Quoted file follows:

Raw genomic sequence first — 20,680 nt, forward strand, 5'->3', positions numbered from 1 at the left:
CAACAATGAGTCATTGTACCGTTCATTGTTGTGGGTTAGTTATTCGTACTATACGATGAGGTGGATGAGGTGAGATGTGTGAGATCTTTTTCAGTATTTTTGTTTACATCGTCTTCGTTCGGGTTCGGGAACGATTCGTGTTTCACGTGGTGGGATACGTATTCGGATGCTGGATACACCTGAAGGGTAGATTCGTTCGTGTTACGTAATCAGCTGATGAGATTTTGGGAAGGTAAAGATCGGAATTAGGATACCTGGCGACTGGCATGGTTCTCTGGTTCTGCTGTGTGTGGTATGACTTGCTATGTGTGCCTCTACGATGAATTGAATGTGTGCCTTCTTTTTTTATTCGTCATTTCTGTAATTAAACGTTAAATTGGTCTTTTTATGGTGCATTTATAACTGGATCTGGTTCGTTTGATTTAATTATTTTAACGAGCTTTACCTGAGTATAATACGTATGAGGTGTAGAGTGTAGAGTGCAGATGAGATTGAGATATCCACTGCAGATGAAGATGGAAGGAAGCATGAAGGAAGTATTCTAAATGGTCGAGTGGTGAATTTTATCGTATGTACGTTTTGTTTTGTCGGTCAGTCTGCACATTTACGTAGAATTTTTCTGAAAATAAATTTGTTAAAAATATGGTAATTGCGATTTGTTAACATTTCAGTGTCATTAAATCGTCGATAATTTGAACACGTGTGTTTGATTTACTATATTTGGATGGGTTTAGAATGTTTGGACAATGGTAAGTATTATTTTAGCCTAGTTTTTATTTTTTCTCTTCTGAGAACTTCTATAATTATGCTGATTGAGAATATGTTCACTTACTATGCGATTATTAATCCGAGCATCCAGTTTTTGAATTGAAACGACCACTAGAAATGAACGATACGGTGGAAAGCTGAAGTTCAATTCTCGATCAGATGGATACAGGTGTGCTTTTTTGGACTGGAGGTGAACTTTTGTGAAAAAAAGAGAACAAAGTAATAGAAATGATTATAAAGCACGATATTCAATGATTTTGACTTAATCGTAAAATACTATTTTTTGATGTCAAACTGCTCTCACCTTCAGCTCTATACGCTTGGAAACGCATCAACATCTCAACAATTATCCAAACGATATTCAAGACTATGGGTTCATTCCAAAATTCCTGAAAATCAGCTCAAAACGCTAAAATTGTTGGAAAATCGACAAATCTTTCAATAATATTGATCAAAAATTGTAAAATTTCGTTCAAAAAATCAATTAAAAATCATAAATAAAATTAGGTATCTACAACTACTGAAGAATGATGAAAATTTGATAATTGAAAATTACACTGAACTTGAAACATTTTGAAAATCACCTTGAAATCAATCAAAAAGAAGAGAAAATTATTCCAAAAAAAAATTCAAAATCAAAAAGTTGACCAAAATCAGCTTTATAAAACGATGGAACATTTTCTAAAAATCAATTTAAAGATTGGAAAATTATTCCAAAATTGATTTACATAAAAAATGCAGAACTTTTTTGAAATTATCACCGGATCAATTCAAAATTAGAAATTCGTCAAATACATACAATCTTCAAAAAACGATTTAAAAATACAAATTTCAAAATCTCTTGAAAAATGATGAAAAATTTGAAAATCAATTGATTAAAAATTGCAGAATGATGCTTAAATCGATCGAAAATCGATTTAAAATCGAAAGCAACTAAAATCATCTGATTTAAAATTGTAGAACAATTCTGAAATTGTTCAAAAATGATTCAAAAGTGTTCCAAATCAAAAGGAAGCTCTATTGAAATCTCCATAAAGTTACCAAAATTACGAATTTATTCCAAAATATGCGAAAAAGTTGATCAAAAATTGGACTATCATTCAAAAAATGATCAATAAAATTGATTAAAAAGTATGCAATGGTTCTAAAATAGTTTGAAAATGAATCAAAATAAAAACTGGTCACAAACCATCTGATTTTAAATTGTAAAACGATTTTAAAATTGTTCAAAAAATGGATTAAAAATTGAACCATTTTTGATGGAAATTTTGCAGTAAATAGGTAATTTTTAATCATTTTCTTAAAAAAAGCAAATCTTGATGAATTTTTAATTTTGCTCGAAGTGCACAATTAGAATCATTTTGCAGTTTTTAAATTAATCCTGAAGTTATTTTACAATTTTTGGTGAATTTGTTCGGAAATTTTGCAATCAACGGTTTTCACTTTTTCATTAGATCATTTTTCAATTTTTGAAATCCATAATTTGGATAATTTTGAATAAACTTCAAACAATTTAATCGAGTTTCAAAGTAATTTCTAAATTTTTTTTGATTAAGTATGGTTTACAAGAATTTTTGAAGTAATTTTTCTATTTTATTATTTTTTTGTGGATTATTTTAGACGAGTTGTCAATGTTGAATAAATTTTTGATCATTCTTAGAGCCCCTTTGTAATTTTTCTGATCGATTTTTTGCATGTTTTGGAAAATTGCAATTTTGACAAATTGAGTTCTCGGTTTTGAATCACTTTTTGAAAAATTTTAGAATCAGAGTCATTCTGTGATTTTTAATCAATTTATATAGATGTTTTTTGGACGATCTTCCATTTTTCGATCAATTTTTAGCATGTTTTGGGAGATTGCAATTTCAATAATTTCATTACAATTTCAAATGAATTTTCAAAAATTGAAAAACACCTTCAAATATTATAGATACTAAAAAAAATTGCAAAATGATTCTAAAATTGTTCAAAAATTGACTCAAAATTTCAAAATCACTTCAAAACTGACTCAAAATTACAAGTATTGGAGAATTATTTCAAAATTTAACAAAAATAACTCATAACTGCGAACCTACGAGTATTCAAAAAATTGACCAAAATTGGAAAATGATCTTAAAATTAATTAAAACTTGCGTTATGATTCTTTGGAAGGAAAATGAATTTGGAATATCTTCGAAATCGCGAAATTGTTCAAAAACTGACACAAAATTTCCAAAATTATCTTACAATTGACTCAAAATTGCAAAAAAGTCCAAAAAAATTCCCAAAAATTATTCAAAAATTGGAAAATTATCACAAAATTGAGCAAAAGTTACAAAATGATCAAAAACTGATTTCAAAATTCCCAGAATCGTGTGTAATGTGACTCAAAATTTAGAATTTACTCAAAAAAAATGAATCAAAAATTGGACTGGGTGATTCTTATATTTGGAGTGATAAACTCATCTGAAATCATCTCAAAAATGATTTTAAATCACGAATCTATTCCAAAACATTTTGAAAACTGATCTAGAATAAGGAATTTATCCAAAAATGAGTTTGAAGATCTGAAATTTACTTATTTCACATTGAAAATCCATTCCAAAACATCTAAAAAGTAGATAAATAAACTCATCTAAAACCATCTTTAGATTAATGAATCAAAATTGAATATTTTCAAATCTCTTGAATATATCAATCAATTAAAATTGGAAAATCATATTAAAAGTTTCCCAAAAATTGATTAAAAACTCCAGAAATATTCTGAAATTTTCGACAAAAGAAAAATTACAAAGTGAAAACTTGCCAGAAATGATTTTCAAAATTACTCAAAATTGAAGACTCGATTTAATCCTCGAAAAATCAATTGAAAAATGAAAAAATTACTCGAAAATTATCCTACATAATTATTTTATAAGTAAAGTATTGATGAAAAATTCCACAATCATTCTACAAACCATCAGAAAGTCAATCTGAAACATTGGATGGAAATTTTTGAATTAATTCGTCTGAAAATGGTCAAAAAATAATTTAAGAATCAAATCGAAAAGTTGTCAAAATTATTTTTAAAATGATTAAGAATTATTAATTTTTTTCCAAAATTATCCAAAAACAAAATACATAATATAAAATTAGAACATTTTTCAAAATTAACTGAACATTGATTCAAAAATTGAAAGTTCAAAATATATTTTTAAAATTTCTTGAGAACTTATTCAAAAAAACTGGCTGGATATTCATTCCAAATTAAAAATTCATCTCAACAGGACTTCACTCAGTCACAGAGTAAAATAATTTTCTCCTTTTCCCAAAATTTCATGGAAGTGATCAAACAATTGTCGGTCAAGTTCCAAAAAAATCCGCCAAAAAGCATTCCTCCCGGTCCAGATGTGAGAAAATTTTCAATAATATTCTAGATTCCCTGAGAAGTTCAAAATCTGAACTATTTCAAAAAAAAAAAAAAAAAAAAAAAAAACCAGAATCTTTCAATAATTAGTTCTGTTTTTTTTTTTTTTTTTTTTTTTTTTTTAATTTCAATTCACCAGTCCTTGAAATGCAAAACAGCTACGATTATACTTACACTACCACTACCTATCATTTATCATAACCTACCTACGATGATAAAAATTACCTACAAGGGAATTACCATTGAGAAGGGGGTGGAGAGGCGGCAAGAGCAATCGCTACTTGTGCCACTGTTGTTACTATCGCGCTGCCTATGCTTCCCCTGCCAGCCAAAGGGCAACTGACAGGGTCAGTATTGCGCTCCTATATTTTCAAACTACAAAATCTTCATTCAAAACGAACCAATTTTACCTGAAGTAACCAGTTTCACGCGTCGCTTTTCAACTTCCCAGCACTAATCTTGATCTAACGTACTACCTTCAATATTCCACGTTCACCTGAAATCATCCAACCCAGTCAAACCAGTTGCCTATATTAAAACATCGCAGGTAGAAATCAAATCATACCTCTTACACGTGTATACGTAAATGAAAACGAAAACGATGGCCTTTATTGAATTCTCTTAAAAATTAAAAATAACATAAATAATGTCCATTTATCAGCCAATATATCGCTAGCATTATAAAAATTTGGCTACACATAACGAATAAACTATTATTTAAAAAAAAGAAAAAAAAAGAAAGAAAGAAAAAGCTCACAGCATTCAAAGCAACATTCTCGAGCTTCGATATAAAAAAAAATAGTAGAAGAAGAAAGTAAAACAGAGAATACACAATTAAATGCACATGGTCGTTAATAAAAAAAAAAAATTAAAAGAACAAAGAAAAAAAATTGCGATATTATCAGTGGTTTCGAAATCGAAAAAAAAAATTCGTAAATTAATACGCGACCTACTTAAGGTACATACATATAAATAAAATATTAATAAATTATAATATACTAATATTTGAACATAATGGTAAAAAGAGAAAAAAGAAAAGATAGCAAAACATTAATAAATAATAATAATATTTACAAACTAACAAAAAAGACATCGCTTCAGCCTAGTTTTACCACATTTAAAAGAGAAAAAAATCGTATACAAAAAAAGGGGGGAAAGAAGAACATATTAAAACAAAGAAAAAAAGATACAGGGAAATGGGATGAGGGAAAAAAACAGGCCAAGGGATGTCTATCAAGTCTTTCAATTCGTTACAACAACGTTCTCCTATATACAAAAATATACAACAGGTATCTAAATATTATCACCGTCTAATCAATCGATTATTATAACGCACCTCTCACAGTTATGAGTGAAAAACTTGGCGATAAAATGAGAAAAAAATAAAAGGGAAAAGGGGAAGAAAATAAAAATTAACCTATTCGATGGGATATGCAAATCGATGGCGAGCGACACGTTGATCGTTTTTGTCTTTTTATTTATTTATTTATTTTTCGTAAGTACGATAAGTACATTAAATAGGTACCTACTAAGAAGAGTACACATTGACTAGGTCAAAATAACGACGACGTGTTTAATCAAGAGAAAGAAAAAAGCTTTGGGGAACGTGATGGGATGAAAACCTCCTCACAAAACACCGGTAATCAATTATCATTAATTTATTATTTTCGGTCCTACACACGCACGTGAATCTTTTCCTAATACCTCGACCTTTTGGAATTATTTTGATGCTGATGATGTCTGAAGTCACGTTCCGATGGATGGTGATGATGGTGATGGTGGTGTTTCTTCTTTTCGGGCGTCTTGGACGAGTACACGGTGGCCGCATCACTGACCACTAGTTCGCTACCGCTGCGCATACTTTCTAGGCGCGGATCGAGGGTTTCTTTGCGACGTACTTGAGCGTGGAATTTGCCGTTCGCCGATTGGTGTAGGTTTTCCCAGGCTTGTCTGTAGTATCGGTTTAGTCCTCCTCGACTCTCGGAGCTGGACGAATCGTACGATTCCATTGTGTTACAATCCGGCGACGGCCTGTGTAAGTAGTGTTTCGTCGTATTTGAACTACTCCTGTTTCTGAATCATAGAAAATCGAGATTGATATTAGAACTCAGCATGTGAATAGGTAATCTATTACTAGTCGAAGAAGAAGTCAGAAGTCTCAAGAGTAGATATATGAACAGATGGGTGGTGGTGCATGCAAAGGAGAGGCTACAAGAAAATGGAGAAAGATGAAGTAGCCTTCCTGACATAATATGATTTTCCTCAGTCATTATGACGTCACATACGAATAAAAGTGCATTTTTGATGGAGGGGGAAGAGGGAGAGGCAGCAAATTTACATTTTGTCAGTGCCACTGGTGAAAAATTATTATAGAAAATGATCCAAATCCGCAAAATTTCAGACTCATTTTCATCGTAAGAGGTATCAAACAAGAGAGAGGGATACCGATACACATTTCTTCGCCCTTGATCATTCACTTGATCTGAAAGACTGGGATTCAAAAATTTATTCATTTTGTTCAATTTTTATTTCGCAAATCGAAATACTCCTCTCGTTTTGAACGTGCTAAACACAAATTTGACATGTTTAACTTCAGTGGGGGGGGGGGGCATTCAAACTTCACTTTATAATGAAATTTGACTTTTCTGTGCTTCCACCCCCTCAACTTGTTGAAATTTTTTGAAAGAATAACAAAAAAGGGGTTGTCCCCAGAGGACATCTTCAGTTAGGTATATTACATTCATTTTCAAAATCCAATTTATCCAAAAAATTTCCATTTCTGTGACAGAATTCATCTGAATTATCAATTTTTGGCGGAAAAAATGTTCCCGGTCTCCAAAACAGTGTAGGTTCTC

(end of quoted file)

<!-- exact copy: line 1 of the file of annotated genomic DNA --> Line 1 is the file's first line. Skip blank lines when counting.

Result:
Raw genomic sequence first — 20,680 nt, forward strand, 5'->3', positions numbered from 1 at the left: